YouTube will not be supported at launch, nor will external capture devices connected via the system’s HDMI port. Sony will be patching in support for those devices, though.

There is also no way to extract video saved to the PlayStation 4 hard drive via an external storage device. According to Sony, the ability to upload stored footage to Facebook will be coming in a post-launch update.

Remote Play

The PlayStation Vita can serve two functions for PlayStation 4 titles. For most games, the Vita can be used for off-television play (similar to the Wii U Gamepad). Sony says that most titles should be supported, provided they don’t require additional accessories like the PlayStation Camera.

Sony recommends that for best use, the PlayStation 4 should be connected via ethernet and the Vita should be close to the wireless access point. It’s not inconceivable that you’ll be able to use your Vita to play PS4 games away from home, but it doesn’t sound like that’s going to be the optimal scenario. The Vita will also support second-screen functions. 

The handheld also supports cross-platform voice chat with the PlayStation 4 (something the PS3 does not offer). Upcoming second-screen  will offer maps, stats, and other features included by developers to enhance the gaming experience.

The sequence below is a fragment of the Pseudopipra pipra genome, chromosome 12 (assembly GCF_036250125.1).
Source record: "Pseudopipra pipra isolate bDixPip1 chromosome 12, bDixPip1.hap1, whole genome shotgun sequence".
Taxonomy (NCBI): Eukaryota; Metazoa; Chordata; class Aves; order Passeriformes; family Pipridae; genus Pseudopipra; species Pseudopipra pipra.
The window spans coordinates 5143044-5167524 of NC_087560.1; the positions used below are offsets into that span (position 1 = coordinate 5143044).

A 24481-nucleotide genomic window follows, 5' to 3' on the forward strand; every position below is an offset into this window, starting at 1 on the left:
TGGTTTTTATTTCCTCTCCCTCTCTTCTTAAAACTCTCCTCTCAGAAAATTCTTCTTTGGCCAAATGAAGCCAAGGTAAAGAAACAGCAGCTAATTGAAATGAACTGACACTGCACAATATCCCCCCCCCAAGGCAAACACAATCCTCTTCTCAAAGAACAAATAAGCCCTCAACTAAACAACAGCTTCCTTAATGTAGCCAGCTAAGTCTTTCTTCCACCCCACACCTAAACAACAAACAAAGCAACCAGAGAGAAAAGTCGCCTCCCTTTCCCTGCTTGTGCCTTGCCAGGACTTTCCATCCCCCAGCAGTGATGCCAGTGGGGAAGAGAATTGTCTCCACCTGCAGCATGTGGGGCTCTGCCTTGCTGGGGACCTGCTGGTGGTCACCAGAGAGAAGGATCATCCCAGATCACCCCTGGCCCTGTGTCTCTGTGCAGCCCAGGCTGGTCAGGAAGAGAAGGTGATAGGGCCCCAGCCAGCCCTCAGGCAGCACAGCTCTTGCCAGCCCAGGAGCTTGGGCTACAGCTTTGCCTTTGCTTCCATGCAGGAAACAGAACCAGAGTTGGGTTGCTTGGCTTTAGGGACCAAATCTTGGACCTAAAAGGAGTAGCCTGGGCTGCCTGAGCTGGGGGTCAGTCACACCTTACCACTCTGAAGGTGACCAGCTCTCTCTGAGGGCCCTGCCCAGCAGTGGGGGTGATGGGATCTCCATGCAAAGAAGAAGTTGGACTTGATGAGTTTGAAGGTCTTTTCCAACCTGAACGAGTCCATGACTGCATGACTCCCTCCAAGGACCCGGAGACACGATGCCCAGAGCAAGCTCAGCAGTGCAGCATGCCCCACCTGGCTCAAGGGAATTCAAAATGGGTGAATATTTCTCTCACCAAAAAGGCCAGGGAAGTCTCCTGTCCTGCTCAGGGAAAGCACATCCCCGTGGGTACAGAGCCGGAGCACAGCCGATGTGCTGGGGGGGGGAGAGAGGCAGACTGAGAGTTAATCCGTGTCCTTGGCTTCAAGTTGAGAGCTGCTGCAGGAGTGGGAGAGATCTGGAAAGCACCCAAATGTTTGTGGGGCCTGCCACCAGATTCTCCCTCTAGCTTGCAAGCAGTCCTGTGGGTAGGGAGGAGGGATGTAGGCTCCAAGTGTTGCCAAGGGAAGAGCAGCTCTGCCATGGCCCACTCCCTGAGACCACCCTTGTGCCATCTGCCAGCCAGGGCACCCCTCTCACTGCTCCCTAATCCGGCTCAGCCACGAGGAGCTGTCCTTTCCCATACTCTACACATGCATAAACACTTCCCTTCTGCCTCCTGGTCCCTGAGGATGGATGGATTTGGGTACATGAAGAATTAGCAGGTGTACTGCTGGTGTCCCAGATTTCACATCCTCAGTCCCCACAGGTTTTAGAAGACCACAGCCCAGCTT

Features Coming After Launch

When the PlayStation 4 was announced (and over the subsequent months) we learned about a number of enhancements that will be coming to the system. Unfortunately, not all of those will be available at launch.

Many core system functions will need to be activated via a 300 MB day-one patch. You’ll also be able to request a Blu-ray activation disc from Sony if you can’t connect to the internet. 

Prior to this patch, you will not be able to play DVDs or Blu-ray movies, use Vita remote play and second screen features, record video or take screenshots, use voice commands or face recognition (PlayStation Camera), or use online multiplayer.

There are still a few features that we’ll be waiting for. You won’t be able to share your controller with a friend over PSN (a feature to call in help in tricky spots). The system also won’t have “suspend and resume” right away, this will eventually allow players to put the system into a sleep mode and pick up right where they left off. 

Initially, Sony had suggested that MP3 and DLNA (media server) support wouldn’t be included as features for the PlayStation 4. After significant fan response, the company is reconsidering. The PlayStation 4 will not play CDs though, nor will it have a music visualizer.

If you’re using a legacy gaming headset that connects wirelessly or via USB, you’ll be waiting for a compatibility patch. This includes PlayStation-branded Pulse stereo headsets. Bluetooth chat headsets will not be supported at all.


Mike Futter contributed to this article